World Food Day Action: CFTC Should Regulate Commodities Trading
We sit on another potential derivatives bubble. But instead of the housing market being turned into a casino and resulting in millions losing their homes, this time it's agricultural derivatives with the looming risk of global food shortages and famine.
While the current protests in the U.S. have rightfully centered on the banks’ role in causing housing foreclosures, unemployment and economic injustice, people around the world have felt the effects of excessive speculation on Wall Street most directly in the prices they pay for their food and energy. One might think farmers would benefit from higher food prices, but farmers all over the world are hit just as hard because everything that goes into growing our food is more expensive.
Food price volatility is a matter of life and death. Right now, the Commodities Futures Trading Commission (CFTC) has the important task, mandated by Congress as part of the Dodd-Frank Wall Street Reform and Consumer Protection Act, to enact strong limits on agricultural derivatives. If the position limits are strong enough, stability would be brought back to these markets resulting in less volatile prices that would help secure our global food system. The Occupy Wall Street rallies have galvanized public attention around the clear need for stronger financial regulations that will help secure our financial system.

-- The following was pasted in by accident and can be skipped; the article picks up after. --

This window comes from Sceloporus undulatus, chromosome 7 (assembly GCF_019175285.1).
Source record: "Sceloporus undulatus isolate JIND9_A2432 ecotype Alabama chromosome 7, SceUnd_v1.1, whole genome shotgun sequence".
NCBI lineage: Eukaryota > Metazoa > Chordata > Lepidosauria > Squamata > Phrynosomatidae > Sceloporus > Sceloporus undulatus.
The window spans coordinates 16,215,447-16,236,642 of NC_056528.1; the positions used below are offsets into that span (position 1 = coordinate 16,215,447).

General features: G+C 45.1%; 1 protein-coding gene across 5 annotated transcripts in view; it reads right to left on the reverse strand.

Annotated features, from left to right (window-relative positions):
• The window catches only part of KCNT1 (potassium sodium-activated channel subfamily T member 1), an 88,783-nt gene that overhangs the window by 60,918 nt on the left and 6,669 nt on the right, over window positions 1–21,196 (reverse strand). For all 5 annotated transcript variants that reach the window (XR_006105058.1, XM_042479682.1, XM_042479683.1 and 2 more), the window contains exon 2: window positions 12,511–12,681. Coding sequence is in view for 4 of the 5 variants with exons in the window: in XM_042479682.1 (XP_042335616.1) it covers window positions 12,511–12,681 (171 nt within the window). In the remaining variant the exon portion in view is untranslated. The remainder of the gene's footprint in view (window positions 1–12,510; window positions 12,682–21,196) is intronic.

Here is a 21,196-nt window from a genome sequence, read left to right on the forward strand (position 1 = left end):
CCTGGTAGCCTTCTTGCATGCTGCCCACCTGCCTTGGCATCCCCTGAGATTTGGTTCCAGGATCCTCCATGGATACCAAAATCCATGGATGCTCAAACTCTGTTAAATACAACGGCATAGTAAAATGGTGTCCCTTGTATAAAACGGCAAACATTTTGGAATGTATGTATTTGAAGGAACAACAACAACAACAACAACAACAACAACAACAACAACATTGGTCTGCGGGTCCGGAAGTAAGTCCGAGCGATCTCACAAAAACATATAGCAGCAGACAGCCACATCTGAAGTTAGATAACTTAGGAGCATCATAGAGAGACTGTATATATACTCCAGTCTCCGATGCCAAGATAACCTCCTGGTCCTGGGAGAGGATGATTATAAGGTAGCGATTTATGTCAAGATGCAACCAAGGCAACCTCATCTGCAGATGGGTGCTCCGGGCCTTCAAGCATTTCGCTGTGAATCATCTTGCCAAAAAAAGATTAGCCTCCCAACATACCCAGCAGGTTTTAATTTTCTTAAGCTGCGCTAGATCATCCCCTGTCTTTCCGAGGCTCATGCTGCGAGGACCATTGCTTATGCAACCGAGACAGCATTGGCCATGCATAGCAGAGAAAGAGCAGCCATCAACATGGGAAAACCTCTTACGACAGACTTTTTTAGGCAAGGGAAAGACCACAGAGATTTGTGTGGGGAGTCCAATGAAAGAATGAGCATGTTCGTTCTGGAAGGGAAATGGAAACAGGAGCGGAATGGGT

Here is one meaningful action you can take to help commemorate World Food Day on October 16th: send a letter to the members of the CFTC requesting that they impose stricter regulations on food commodities traded on exchanges and stop gambling on hunger.
Visit www.StopGamblingonHunger.org for more information
In the United States, one in six children is food insecure. Globally, estimates are topping nearly one billion people, or one in seven, who suffer from hunger. In addition, poor people spend upwards of 75% of their income on food, according to a World Bank Report, so rising food prices hit them the hardest.
You have been tasked with establishing position limits for commodities. Originally, the agricultural futures markets, including derivatives, were intended to help food producers, processors and end users price their products as well as offer an insurance against massive losses. In 2000, the Commodity Futures Modernization Act eliminated many safeguards. In addition, new players who have no direct interest in these food markets were allowed to bet on the price of food. Today, after a decade of deregulation, there is evidence that increased speculation is linked to higher prices of the actual food we purchase.
The Wall Street Reform and Consumer Protection Act mandates stronger financial regulation. By establishing strict position limits so that there is a cap to the size of bets as well as a limit to the number of bets one trader can make, you will eliminate the excessive, damaging speculation that exists today. Clear positions limits provide regulatory certainty and encourage stable derivatives markets for the benefit of farmers and consumers.
Food price volatility is a matter of life and death. Please support strict regulations on agricultural commodities.